Posted in Exercises, General

On Listening

Most people would probably refer to it as ‘eavesdropping’ but frankly, that sounds a little rude. Overhearing might be a little bit nicer, but if we’re going for honesty, listening in to other people’s conversations is rude. As a writer, it’s one of the best places to find ideas, both for stories and characters.

Out-of-context snippets are filled with questions, largely because of the lack of context. When you don’t have any information on a conversation besides one piece, it can ignite a lot of questions. When you need something to spark idea however, the almost nonsensical things you overhear provides a lot of good sparks and probably more than a little fuel.

I make it a habit to keep a notebook with me. Usually it’s just a small one I carry in my purse so I can jot notes down (usually right alongside my shopping list). Notebooks being what they are however, they do eventually get filled, and I finally got around to transferring most of the notes in my previous one to the computer, which is what brought up today’s post. Sometimes the best way to find an idea is to listen.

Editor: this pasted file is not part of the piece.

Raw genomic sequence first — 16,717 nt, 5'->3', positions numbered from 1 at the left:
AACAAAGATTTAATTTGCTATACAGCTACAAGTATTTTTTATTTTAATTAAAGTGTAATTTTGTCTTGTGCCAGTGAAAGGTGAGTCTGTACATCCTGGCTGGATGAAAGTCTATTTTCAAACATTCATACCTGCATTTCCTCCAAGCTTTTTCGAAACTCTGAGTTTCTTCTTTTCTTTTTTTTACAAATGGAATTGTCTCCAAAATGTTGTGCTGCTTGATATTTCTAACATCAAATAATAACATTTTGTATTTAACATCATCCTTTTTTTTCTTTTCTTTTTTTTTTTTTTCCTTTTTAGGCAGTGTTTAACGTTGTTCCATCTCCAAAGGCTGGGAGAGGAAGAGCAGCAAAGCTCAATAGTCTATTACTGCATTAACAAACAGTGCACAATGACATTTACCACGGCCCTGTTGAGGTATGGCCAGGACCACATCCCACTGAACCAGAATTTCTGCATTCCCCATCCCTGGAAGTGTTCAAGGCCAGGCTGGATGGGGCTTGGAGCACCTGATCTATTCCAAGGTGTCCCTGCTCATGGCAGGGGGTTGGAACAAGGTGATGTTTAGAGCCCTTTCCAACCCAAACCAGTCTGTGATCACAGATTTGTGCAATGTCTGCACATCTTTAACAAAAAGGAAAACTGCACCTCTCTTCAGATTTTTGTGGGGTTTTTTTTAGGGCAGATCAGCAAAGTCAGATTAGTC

Overall, I have about two hundred lines so far.  Some of my favorites:

  • “What’s she up to today, besides basking in her own glory?”
  • “The frozen broccoli is only for emergencies.”
  • “He strikes me as a decent fellow for a penguin.”
  • “You do not have a good selection of funeral attire.”
  • “Well I had her veil so they knew not to shoot me.”
  • “My blood pressure disagrees.”
  • “Tell Santa I don’t give a damn what he says.”

As an exercise: The next time you’re out in public, listen to the conversations around you. Don’t intrude on them, but take note of interesting lines. Without the context of the original conversation, what lines and snippets inspire new stories?